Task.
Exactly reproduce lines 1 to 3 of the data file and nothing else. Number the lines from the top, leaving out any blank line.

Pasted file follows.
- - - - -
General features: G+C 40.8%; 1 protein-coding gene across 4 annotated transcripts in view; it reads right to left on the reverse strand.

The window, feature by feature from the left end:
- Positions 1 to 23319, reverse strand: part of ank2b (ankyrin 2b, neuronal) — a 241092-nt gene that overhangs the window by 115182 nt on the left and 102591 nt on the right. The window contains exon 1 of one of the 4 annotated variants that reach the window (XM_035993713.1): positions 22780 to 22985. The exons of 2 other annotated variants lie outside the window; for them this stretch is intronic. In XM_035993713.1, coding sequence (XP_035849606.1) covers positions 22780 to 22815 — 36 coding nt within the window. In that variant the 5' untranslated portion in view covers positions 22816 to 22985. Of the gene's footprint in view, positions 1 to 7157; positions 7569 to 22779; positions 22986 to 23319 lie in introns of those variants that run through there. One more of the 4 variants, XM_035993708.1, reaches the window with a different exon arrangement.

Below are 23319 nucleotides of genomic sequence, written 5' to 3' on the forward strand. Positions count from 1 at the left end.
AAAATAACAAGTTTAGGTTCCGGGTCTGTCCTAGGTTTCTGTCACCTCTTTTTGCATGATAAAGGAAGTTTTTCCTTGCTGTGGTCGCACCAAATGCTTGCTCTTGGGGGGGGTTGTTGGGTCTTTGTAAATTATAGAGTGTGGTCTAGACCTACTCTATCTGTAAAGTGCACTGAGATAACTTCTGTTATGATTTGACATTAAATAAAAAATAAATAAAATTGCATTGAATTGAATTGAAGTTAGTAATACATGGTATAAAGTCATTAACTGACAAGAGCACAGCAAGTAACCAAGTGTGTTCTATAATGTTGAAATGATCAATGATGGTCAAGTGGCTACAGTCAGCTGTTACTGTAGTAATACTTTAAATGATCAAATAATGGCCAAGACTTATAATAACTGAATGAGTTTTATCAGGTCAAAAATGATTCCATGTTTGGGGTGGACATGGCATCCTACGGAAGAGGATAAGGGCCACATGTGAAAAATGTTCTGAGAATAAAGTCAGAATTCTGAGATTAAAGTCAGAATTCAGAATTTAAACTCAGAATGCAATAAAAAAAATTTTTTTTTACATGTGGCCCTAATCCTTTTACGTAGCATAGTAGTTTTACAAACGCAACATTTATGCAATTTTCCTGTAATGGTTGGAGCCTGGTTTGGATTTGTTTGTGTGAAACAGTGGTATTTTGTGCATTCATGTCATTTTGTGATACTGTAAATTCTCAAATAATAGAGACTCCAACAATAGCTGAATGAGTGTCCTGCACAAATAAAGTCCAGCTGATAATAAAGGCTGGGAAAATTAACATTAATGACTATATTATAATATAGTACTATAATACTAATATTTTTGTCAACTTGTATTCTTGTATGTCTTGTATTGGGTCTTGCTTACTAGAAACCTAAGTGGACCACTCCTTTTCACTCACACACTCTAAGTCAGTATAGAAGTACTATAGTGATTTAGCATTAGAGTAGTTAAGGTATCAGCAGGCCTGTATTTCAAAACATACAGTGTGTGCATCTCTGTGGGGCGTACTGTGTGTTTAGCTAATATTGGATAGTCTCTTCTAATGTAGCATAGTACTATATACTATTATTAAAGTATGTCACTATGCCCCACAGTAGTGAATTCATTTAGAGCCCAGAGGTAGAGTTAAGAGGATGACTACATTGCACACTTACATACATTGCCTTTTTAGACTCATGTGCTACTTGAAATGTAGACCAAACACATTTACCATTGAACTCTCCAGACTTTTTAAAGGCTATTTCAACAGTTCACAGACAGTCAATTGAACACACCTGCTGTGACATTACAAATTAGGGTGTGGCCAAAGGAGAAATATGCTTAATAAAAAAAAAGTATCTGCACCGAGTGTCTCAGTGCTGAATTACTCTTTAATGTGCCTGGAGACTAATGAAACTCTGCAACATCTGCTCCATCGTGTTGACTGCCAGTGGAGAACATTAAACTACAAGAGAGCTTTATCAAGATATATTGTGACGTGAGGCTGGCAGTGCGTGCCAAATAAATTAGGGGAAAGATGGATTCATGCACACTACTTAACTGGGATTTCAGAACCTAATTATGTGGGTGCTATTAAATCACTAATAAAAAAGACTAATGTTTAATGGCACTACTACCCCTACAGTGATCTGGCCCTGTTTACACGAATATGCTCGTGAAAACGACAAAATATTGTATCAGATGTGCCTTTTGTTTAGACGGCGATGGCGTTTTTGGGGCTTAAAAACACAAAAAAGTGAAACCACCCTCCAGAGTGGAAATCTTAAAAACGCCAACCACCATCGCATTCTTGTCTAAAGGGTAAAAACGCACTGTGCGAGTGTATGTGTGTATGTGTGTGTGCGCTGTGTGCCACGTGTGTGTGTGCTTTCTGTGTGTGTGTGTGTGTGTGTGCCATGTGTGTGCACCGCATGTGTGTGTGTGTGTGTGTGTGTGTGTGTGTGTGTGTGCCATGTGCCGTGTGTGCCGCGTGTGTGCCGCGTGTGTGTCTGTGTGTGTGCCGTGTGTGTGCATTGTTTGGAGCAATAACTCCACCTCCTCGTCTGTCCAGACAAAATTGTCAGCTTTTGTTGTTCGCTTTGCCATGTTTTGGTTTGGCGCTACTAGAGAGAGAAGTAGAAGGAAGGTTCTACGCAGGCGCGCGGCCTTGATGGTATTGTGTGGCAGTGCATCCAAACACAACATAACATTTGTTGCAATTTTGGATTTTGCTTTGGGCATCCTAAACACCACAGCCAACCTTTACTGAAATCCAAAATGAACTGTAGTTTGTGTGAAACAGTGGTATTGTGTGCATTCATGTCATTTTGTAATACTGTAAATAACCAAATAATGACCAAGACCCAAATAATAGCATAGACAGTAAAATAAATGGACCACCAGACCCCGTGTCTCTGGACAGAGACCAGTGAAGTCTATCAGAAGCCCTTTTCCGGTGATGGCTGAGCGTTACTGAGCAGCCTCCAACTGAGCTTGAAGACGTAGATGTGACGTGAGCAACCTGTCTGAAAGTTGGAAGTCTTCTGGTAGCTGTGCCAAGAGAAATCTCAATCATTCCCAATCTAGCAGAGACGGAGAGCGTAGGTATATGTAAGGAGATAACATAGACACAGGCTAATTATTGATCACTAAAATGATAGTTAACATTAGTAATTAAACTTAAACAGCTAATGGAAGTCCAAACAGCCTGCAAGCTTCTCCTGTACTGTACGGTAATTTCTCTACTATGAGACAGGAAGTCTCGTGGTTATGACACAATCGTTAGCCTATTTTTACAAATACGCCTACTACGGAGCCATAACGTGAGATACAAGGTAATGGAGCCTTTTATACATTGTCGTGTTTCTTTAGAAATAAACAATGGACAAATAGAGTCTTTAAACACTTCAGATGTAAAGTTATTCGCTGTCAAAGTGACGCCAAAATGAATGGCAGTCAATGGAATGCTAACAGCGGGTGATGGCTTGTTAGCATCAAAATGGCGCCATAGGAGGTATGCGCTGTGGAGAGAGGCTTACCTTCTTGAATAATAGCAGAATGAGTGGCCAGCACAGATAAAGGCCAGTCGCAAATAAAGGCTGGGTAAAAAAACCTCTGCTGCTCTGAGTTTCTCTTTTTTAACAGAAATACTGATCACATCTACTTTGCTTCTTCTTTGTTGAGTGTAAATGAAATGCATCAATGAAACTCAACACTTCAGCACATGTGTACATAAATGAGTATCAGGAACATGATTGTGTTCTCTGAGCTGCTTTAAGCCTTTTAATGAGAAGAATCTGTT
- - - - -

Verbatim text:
General features: G+C 40.8%; 1 protein-coding gene across 4 annotated transcripts in view; it reads right to left on the reverse strand.

The window, feature by feature from the left end:
- Positions 1 to 23319, reverse strand: part of ank2b (ankyrin 2b, neuronal) — a 241092-nt gene that overhangs the window by 115182 nt on the left and 102591 nt on the right. The window contains exon 1 of one of the 4 annotated variants that reach the window (XM_035993713.1): positions 22780 to 22985. The exons of 2 other annotated variants lie outside the window; for them this stretch is intronic. In XM_035993713.1, coding sequence (XP_035849606.1) covers positions 22780 to 22815 — 36 coding nt within the window. In that variant the 5' untranslated portion in view covers positions 22816 to 22985. Of the gene's footprint in view, positions 1 to 7157; positions 7569 to 22779; positions 22986 to 23319 lie in introns of those variants that run through there. One more of the 4 variants, XM_035993708.1, reaches the window with a different exon arrangement.